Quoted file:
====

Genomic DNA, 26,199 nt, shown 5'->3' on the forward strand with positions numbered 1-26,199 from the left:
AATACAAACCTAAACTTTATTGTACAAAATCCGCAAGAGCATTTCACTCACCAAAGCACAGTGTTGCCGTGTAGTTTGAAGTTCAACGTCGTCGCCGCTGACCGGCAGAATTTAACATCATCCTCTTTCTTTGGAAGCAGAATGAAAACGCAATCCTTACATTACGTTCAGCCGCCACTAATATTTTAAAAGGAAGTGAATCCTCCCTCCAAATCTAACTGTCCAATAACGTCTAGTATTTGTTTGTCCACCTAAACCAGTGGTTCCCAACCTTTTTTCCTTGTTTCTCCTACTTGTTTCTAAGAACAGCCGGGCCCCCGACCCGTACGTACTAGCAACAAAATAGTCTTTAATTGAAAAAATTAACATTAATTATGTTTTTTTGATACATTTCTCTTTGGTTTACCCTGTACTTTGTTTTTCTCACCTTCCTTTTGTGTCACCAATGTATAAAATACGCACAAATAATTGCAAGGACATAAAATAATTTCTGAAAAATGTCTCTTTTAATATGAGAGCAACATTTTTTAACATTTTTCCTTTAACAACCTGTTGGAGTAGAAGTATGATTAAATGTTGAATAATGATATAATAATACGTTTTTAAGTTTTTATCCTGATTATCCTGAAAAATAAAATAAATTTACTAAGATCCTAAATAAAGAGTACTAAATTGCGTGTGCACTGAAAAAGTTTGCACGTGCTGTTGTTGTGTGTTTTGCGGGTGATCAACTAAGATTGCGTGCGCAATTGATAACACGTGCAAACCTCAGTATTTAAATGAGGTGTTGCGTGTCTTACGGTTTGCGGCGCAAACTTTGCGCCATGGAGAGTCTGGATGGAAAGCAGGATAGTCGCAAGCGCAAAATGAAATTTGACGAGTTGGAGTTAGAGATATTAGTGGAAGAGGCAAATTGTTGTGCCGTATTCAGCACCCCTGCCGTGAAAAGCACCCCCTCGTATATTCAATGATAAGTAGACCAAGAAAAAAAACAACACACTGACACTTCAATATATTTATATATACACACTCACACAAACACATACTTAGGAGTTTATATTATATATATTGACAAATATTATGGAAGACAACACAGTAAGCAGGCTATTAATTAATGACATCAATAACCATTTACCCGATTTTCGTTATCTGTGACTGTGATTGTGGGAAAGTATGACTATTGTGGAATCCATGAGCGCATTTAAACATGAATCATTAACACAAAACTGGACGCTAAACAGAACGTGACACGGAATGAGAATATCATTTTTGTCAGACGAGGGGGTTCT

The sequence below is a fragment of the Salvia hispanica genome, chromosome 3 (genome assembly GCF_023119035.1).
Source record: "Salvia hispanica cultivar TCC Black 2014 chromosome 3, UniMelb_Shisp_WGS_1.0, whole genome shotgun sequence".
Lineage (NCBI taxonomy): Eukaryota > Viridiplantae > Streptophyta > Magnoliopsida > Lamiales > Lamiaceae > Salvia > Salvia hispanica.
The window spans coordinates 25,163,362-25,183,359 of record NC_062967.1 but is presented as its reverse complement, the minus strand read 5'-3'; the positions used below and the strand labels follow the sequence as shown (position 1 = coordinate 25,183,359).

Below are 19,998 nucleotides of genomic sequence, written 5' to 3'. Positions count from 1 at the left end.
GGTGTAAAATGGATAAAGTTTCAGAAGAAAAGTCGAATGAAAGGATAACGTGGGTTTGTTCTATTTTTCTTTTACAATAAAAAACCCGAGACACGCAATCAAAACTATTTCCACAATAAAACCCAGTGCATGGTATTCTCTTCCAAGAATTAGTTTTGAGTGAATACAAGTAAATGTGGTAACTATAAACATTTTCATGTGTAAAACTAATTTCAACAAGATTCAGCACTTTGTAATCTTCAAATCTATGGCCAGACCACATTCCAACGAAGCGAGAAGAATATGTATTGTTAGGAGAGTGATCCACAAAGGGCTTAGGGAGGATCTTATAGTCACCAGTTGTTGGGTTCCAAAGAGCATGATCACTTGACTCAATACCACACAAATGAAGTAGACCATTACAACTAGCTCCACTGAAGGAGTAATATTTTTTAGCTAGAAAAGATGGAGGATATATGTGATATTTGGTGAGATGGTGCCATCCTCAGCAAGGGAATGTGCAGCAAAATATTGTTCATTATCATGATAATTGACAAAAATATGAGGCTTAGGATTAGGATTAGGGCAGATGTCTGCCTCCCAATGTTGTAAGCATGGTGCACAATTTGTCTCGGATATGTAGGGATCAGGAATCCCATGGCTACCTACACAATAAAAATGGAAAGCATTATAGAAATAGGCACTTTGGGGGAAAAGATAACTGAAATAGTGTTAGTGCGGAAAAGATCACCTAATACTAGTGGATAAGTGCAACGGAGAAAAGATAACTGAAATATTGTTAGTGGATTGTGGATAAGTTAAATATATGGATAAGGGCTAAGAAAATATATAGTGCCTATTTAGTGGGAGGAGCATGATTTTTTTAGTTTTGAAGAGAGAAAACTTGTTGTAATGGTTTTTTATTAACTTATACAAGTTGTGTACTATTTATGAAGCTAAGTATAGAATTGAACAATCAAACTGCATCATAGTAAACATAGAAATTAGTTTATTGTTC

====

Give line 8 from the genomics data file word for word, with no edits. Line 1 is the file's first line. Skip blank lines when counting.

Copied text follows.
GGTGTAAAATGGATAAAGTTTCAGAAGAAAAGTCGAATGAAAGGATAACGTGGGTTTGTTCTATTTTTCTTTTACAATAAAAAACCCGAGACACGCAATCAAAACTATTTCCACAATAAAACCCAGTGCATGGTATTCTCTTCCAAGAATTAGTTTTGAGTGAATACAAGTAAATGTGGTAACTATAAACATTTTCATGTGTAAAACTAATTTCAACAAGATTCAGCACTTTGTAATCTTCAAATCTATGGCCAGACCACATTCCAACGAAGCGAGAAGAATATGTATTGTTAGGAGAGTGATCCACAAAGGGCTTAGGGAGGATCTTATAGTCACCAGTTGTTGGGTTCCAAAGAGCATGATCACTTGACTCAATACCACACAAATGAAGTAGACCATTACAACTAGCTCCACTGAAGGAGTAATATTTTTTAGCTAGAAAAGATGGAGGATATATGTGATATTTGGTGAGATGGTGCCATCCTCAGCAAGGGAATGTGCAGCAAAATATTGTTCATTATCATGATAATTGACAAAAATATGAGGCTTAGGATTAGGATTAGGGCAGATGTCTGCCTCCCAATGTTGTAAGCATGGTGCACAATTTGTCTCGGATATGTAGGGATCAGGAATCCCATGGCTACCTACACAATAAAAATGGAAAGCATTATAGAAATAGGCACTTTGGGGGAAAAGATAACTGAAATAGTGTTAGTGCGGAAAAGATCACCTAATACTAGTGGATAAGTGCAACGGAGAAAAGATAACTGAAATATTGTTAGTGGATTGTGGATAAGTTAAATATATGGATAAGGGCTAAGAAAATATATAGTGCCTATTTAGTGGGAGGAGCATGATTTTTTTAGTTTTGAAGAGAGAAAACTTGTTGTAATGGTTTTTTATTAACTTATACAAGTTGTGTACTATTTATGAAGCTAAGTATAGAATTGAACAATCAAACTGCATCATAGTAAACATAGAAATTAGTTTATTGTTC